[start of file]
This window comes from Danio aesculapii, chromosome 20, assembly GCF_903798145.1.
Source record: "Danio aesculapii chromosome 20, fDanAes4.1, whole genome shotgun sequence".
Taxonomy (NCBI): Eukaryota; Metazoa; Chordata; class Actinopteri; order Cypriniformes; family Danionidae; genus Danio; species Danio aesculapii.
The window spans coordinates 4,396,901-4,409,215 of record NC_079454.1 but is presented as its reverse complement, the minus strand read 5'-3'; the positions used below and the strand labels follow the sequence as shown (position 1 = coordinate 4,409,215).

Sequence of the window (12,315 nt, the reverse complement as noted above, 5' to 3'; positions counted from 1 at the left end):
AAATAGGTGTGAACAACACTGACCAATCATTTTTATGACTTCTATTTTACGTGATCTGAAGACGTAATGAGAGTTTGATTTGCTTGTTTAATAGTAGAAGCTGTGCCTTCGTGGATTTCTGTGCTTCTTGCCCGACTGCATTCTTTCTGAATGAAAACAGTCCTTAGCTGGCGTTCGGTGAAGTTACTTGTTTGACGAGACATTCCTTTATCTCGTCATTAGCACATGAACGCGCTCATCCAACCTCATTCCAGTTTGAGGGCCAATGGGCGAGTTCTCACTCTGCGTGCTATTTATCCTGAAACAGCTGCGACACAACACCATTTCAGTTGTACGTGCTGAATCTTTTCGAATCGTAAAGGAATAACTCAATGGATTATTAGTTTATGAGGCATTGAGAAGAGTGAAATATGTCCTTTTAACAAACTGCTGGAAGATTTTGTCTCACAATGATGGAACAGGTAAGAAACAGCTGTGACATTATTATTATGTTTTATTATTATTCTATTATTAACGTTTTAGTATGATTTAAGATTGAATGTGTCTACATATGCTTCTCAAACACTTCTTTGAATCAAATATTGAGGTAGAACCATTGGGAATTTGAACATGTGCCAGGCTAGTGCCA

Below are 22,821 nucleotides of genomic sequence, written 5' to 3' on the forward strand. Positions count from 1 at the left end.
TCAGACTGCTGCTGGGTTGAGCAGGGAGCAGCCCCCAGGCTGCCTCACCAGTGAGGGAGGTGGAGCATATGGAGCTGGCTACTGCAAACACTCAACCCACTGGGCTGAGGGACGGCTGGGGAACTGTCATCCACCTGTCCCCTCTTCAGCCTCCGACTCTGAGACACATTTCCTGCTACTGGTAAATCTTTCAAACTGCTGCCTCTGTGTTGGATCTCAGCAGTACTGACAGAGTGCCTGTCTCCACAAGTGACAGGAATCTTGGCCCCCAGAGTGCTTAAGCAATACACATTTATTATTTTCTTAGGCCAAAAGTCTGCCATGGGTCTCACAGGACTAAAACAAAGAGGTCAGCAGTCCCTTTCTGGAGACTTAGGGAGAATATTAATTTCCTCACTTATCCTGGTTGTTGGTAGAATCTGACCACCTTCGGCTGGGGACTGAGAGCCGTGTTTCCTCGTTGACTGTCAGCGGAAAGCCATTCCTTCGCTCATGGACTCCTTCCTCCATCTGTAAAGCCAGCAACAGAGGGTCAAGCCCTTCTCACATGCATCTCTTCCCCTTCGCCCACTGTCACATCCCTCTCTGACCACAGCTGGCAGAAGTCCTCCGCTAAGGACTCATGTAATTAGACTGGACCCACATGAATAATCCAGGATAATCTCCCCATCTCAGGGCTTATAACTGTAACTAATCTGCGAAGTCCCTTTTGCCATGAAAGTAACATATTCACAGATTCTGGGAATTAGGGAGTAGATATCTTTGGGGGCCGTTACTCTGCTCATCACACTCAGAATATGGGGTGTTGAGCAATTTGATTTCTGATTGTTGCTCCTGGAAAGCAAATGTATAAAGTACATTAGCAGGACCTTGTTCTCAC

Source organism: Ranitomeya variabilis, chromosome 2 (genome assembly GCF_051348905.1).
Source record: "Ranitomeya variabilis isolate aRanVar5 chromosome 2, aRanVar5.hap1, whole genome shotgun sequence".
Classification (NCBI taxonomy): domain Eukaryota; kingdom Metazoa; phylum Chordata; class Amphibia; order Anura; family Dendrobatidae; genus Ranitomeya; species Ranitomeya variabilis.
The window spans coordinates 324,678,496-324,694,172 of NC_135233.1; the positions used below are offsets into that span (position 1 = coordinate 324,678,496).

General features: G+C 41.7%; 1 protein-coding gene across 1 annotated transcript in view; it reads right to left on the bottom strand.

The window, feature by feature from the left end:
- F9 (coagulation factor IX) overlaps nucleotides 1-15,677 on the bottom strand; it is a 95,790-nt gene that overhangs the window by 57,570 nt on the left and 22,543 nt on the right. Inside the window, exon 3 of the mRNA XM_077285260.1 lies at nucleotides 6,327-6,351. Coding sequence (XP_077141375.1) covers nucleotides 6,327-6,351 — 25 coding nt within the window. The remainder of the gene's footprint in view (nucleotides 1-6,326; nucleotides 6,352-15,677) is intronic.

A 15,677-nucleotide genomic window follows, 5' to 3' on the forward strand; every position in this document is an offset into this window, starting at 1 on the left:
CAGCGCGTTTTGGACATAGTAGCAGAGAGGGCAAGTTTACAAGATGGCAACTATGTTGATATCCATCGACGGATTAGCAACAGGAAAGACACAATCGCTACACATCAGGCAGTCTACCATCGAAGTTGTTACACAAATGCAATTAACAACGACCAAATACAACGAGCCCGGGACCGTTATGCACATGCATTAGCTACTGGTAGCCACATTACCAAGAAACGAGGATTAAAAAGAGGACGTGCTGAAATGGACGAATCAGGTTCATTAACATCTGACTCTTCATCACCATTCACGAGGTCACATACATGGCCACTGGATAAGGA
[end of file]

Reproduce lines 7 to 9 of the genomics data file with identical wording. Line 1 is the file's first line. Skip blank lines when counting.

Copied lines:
Below are 22,821 nucleotides of genomic sequence, written 5' to 3' on the forward strand. Positions count from 1 at the left end.
TCAGACTGCTGCTGGGTTGAGCAGGGAGCAGCCCCCAGGCTGCCTCACCAGTGAGGGAGGTGGAGCATATGGAGCTGGCTACTGCAAACACTCAACCCACTGGGCTGAGGGACGGCTGGGGAACTGTCATCCACCTGTCCCCTCTTCAGCCTCCGACTCTGAGACACATTTCCTGCTACTGGTAAATCTTTCAAACTGCTGCCTCTGTGTTGGATCTCAGCAGTACTGACAGAGTGCCTGTCTCCACAAGTGACAGGAATCTTGGCCCCCAGAGTGCTTAAGCAATACACATTTATTATTTTCTTAGGCCAAAAGTCTGCCATGGGTCTCACAGGACTAAAACAAAGAGGTCAGCAGTCCCTTTCTGGAGACTTAGGGAGAATATTAATTTCCTCACTTATCCTGGTTGTTGGTAGAATCTGACCACCTTCGGCTGGGGACTGAGAGCCGTGTTTCCTCGTTGACTGTCAGCGGAAAGCCATTCCTTCGCTCATGGACTCCTTCCTCCATCTGTAAAGCCAGCAACAGAGGGTCAAGCCCTTCTCACATGCATCTCTTCCCCTTCGCCCACTGTCACATCCCTCTCTGACCACAGCTGGCAGAAGTCCTCCGCTAAGGACTCATGTAATTAGACTGGACCCACATGAATAATCCAGGATAATCTCCCCATCTCAGGGCTTATAACTGTAACTAATCTGCGAAGTCCCTTTTGCCATGAAAGTAACATATTCACAGATTCTGGGAATTAGGGAGTAGATATCTTTGGGGGCCGTTACTCTGCTCATCACACTCAGAATATGGGGTGTTGAGCAATTTGATTTCTGATTGTTGCTCCTGGAAAGCAAATGTATAAAGTACATTAGCAGGACCTTGTTCTCAC

Source organism: Ranitomeya variabilis, chromosome 2 (genome assembly GCF_051348905.1).